From Spotlight Delaware: Hospitals fight Delaware push to regulate health care cost


By  Jacob Owens

This story was produced by Spotlight Delaware, a community-powered, collaborative, nonprofit newsroom covering the First State. Learn more at 

Why should Delaware care?
The proposal to institute a health care cost review board would be a major change in regulation for the state’s hospital system at a time when the cost of care is rising, effectively putting political appointees as the final decision-makers. Other states have attempted such a model, but have found uneven improvements in the cost and access to care.

One of the biggest legislative battles quietly brewing in the Delaware General Assembly this year is the fight over who should oversee spending by the state’s five health care systems.

Between fiscal years 2019 and 2021, spending on health care grew by nearly 14%, eclipsing $9.1 billion, according to data tracked by the Delaware Department of Health and Social Services. A spending benchmark required to be calculated on the necessary rate of health care costs – taking inflation, hiring costs, and more into account – has been exceeded two out of three years, with the outlier being 2020 amid the outset of the COVID pandemic.


House Bill 350, sponsored by Speaker of the House Valerie Longhurst and supported by Gov. John Carney, seeks to create the Diamond State Hospital Cost Review Board, which will be responsible for reviewing and approving annual budgets for the state’s major hospitals beginning in 2026.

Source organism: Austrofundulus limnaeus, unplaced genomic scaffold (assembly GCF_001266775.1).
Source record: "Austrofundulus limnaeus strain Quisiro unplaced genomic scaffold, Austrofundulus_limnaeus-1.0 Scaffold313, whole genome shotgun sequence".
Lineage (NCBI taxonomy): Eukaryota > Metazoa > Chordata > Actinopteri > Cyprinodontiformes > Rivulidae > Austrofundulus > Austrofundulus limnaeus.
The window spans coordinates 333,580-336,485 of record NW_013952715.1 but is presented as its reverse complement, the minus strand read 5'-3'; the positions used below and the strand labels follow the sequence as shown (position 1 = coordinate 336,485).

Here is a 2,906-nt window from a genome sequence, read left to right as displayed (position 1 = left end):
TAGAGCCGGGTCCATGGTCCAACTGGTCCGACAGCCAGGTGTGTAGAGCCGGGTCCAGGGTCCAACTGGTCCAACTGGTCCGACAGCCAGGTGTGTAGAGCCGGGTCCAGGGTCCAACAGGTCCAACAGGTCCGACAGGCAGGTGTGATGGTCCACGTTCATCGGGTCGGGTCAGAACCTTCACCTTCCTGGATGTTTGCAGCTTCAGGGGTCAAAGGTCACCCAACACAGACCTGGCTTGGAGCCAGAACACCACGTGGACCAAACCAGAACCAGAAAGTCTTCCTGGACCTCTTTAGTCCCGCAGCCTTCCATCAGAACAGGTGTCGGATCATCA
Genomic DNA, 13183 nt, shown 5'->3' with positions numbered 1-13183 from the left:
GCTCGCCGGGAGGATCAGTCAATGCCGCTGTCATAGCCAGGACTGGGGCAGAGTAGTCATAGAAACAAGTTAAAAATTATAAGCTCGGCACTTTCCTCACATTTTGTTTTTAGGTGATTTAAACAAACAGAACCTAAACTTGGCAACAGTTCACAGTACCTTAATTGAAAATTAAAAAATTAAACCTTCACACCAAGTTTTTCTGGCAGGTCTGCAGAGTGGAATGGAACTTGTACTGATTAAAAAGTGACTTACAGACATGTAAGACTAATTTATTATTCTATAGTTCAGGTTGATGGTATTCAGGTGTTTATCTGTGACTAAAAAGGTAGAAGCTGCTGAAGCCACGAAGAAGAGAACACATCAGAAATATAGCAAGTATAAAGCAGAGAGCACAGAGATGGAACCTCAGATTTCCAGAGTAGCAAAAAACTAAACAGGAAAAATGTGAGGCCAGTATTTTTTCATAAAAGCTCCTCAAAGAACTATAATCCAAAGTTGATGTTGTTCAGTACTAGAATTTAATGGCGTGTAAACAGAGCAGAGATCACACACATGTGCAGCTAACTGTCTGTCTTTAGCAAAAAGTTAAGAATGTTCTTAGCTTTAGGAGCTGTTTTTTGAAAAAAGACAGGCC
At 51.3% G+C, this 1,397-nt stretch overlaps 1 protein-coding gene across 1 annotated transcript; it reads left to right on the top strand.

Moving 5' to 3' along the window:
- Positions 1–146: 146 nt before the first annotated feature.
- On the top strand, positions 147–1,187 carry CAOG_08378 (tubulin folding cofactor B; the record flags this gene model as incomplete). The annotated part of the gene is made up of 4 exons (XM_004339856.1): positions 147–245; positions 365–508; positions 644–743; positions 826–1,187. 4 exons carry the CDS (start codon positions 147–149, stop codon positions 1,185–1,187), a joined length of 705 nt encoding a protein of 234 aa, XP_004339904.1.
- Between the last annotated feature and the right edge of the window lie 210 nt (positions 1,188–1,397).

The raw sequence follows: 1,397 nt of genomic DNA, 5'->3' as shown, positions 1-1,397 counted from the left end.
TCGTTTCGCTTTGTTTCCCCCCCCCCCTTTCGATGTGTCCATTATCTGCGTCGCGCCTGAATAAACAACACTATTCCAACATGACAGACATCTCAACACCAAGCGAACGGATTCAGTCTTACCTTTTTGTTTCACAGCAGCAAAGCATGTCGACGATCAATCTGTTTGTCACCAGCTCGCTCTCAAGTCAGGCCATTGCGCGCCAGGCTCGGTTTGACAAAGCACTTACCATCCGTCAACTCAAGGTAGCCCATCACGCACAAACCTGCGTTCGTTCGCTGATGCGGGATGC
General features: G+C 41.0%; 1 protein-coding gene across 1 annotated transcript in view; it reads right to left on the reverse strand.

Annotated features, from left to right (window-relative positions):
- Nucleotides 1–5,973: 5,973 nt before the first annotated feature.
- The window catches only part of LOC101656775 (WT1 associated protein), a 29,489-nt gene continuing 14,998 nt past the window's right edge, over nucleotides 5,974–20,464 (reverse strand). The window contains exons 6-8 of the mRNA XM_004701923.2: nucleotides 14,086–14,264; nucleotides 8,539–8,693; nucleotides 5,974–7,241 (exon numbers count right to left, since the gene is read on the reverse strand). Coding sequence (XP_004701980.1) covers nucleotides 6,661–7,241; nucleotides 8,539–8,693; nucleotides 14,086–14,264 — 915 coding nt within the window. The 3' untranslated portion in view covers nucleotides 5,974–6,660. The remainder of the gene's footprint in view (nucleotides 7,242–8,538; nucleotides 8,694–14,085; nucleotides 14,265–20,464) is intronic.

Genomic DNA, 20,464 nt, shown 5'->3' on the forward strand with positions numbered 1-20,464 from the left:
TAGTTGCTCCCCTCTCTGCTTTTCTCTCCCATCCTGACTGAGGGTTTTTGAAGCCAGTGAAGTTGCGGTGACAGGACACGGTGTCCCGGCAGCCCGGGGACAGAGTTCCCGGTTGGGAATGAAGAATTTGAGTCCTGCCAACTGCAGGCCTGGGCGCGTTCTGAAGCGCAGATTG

The board would feature three appointments from the governor and one each from the leaders of the state’s House of Representatives and Senate. The appointees are expected to have a knowledge of health care or business.

Delaware’s major hospitals have uniformly opposed the bill, however, calling it a “grave threat to quality health care in the state.”

The bill will have its first public hearing Wednesday in the House Administration Committee.

A new regulator

Under HB 350, hospitals would be required to submit their proposed operating budget as well as detailed financial statements, treatment and procedure utilization information, a projected three-year capital budget, and contracting information, among other info, to the Diamond State Hospital Cost Review Board on an annual basis.

Beginning in 2026, the board would be responsible for reviewing and approving hospitals’ budgets, taking into consideration the state’s health care spending benchmarks, the financial health of each hospital, and other economic factors. Should a proposed budget be deemed outside of the benchmark, the sides will have to reach a compromise, modified budget. Failure to abide by the board’s regulation could result in a fine of $500,000.

As a temporary measure until the board begins operations, hospitals would be prohibited from charging more than 250% of Medicare costs to any payer for hospital services in 2025.